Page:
However, the 2 dose vaccine with limited number of vaccine means only half the people getting vaccinated at this time. If the virus is spreading slowly, we want to do the right thing and give the most vulnerable 2 doses and others to wait. (3/n)
Read 11 tweets
30 Dec 20
Inspired by this tweet by @TheMenacheryLab, I reached out to the wonderful colleagues at the @serimmune to see if the other mutations found in the B.1.1.7 variant would evade antibody responses generated by the wild type #SARSCOV2. (1/n)
According to this report, B.1.1.7 harbors non-synonymous mutations in the following viral genes, resulting in truncation, deletions and amino acid changes. Would these mutations result in evasion from antibodies generated by wild type virus? (2/n)…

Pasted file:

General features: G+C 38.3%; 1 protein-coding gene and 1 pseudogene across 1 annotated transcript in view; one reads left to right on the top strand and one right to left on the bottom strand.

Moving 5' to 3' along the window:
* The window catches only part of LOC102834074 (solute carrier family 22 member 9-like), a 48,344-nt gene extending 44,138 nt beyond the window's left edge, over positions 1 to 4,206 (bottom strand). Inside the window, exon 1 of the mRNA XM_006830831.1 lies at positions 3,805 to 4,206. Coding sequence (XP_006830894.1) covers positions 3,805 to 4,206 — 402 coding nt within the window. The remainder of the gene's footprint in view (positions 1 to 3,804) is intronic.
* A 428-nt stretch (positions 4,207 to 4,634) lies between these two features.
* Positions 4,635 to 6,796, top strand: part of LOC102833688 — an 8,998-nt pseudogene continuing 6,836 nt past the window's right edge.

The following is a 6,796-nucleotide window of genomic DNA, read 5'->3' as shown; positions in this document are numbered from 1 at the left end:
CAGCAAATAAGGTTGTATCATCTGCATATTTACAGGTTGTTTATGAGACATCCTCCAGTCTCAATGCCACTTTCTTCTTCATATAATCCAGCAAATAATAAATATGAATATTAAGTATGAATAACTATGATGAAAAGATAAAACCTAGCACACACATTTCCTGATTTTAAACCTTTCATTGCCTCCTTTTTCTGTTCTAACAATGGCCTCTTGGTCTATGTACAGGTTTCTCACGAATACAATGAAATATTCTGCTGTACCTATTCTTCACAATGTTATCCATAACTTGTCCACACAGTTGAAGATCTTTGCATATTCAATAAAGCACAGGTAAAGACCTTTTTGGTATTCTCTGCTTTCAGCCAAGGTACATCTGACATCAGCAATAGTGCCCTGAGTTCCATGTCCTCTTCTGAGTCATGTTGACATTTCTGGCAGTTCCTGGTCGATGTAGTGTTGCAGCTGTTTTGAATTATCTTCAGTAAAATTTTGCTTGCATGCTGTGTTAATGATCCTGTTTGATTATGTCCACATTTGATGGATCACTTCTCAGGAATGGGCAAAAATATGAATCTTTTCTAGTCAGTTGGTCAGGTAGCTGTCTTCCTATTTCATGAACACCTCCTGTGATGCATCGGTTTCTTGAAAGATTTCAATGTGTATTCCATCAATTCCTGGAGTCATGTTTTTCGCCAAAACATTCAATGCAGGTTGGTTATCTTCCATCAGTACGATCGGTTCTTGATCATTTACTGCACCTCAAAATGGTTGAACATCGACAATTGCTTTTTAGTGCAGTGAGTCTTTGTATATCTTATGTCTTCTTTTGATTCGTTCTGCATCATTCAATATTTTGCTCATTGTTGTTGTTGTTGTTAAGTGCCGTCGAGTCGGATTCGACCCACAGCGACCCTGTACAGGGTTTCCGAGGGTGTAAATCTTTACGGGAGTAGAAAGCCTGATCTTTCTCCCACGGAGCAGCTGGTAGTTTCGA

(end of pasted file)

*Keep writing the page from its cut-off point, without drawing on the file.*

To probe this possibility, @serimmune used their technology platform based on bacterial display peptide libraries, next generation sequencing & machine learning to reveal antibody reactivity against WT and B.1.1.7 viral antigens. (3/n)
Read 11 tweets
26 Dec 20
What aspects of antibody responses determine the outcome of #COVID19? In this new preprint by @carolilucas @sneakyvirus1 et al., we found that the early timing of antibody response (before 14 days of symptom) in infected person is key to recovery. (1/n)…
As others have shown, we found that antibody levels from COVID patients correlated with disease severity.……

However, patients with lethal COVID did not have the highest level of anti-S or anti-RBD antibodies. What’s going on? (2/n)
To understand better the features of antibody responses in patients who died vs. survived, we compared their time course. We found a delay in antibody responses in lethal disease. We also noted patients with very high neutralizing Ab (HN) with very early antiviral Abs. (3/n)
Read 11 tweets
12 Dec 20